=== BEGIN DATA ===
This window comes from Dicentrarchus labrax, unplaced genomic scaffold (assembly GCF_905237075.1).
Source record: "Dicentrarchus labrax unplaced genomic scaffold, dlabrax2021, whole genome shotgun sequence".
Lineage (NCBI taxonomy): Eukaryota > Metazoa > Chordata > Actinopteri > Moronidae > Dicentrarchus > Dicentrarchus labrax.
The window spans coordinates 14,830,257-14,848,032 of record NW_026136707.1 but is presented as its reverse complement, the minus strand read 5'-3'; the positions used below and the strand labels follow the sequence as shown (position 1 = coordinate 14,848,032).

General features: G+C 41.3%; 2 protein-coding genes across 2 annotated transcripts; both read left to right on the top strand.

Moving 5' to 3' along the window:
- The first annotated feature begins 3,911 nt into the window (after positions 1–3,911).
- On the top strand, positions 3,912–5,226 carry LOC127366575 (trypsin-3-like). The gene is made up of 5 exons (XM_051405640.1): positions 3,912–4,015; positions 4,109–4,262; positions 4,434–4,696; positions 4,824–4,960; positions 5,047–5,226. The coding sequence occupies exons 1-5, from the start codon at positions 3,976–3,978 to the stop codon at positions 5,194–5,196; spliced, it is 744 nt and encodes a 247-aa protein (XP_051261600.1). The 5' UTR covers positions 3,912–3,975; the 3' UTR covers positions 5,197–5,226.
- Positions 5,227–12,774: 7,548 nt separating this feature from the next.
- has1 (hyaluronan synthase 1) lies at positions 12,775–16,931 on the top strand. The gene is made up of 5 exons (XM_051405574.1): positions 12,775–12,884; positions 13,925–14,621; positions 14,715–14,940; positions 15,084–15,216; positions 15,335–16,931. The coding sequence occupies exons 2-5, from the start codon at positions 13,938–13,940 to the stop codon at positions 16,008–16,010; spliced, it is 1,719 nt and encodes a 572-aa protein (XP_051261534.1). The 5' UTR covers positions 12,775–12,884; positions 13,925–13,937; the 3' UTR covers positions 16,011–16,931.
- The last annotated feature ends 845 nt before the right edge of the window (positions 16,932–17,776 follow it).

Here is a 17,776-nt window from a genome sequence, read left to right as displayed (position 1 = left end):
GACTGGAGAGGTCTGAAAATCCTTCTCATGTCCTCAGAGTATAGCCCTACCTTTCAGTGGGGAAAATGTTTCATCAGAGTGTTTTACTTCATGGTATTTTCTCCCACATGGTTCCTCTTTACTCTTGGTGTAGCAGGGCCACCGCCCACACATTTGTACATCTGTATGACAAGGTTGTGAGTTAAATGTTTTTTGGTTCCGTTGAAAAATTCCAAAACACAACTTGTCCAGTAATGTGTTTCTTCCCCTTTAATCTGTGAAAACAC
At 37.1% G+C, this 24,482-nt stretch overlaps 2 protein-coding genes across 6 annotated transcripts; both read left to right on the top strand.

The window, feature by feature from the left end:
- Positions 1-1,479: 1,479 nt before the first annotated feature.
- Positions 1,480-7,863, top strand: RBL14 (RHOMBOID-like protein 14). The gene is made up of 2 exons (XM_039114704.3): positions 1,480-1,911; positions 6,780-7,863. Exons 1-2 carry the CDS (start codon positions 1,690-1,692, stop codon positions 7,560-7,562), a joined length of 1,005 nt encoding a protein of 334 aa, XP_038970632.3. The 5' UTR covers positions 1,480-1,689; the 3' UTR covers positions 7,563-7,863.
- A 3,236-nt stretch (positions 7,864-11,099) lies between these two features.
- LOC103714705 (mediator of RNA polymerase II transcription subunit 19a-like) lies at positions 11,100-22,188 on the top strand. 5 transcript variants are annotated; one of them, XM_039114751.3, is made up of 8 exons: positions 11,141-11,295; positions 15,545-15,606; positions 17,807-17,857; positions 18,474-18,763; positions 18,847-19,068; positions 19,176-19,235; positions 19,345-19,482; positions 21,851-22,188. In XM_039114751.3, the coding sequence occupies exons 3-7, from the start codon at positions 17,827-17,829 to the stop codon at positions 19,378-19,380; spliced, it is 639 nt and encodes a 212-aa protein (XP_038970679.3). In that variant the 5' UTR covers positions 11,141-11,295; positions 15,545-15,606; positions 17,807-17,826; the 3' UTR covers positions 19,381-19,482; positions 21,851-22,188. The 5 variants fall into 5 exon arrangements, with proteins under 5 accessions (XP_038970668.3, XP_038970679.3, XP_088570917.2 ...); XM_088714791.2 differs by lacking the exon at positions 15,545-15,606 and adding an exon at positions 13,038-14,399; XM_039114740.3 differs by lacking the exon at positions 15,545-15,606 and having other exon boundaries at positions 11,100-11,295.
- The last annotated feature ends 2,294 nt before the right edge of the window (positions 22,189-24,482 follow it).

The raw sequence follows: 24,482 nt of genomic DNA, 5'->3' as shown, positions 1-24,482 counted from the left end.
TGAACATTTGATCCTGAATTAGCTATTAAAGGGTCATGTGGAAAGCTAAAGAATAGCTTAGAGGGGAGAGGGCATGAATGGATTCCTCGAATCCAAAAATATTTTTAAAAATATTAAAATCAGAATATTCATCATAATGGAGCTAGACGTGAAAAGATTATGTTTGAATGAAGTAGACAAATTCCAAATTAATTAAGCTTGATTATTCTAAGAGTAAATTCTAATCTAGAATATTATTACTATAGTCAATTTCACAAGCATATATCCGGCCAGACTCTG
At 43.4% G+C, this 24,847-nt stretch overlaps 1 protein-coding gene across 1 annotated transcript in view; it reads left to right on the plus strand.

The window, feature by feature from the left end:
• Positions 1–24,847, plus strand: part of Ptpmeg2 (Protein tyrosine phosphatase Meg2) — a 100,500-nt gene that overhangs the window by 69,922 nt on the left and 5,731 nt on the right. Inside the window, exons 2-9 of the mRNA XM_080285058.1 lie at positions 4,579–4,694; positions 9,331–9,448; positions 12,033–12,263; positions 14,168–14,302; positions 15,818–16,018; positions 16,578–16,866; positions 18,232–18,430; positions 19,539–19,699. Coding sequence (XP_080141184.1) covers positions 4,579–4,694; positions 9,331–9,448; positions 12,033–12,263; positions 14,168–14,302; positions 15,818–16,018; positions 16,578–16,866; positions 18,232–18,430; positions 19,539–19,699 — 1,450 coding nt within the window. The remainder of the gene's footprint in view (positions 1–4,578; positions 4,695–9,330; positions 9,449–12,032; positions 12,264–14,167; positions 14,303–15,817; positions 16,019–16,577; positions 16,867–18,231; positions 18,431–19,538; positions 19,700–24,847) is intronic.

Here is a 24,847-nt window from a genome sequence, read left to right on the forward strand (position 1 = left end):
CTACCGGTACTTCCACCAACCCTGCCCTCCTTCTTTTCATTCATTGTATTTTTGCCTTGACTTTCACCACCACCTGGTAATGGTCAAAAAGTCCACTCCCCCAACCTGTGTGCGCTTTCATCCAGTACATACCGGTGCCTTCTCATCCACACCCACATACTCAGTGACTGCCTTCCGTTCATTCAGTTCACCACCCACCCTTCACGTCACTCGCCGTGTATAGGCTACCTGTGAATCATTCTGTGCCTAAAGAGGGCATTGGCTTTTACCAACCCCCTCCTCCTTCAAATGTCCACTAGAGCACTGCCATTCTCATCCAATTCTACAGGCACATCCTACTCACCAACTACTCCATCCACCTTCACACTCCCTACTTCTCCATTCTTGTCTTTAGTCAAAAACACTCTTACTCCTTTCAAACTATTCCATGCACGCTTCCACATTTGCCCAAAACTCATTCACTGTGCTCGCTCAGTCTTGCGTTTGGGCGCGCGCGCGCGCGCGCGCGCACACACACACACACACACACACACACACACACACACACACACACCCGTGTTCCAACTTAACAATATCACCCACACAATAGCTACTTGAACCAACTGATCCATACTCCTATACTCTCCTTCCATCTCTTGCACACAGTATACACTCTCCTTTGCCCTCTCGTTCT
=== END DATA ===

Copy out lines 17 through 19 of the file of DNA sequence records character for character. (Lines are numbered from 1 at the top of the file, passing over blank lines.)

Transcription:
- Positions 1,480-7,863, top strand: RBL14 (RHOMBOID-like protein 14). The gene is made up of 2 exons (XM_039114704.3): positions 1,480-1,911; positions 6,780-7,863. Exons 1-2 carry the CDS (start codon positions 1,690-1,692, stop codon positions 7,560-7,562), a joined length of 1,005 nt encoding a protein of 334 aa, XP_038970632.3. The 5' UTR covers positions 1,480-1,689; the 3' UTR covers positions 7,563-7,863.
- A 3,236-nt stretch (positions 7,864-11,099) lies between these two features.
- LOC103714705 (mediator of RNA polymerase II transcription subunit 19a-like) lies at positions 11,100-22,188 on the top strand. 5 transcript variants are annotated; one of them, XM_039114751.3, is made up of 8 exons: positions 11,141-11,295; positions 15,545-15,606; positions 17,807-17,857; positions 18,474-18,763; positions 18,847-19,068; positions 19,176-19,235; positions 19,345-19,482; positions 21,851-22,188. In XM_039114751.3, the coding sequence occupies exons 3-7, from the start codon at positions 17,827-17,829 to the stop codon at positions 19,378-19,380; spliced, it is 639 nt and encodes a 212-aa protein (XP_038970679.3). In that variant the 5' UTR covers positions 11,141-11,295; positions 15,545-15,606; positions 17,807-17,826; the 3' UTR covers positions 19,381-19,482; positions 21,851-22,188. The 5 variants fall into 5 exon arrangements, with proteins under 5 accessions (XP_038970668.3, XP_038970679.3, XP_088570917.2 ...); XM_088714791.2 differs by lacking the exon at positions 15,545-15,606 and adding an exon at positions 13,038-14,399; XM_039114740.3 differs by lacking the exon at positions 15,545-15,606 and having other exon boundaries at positions 11,100-11,295.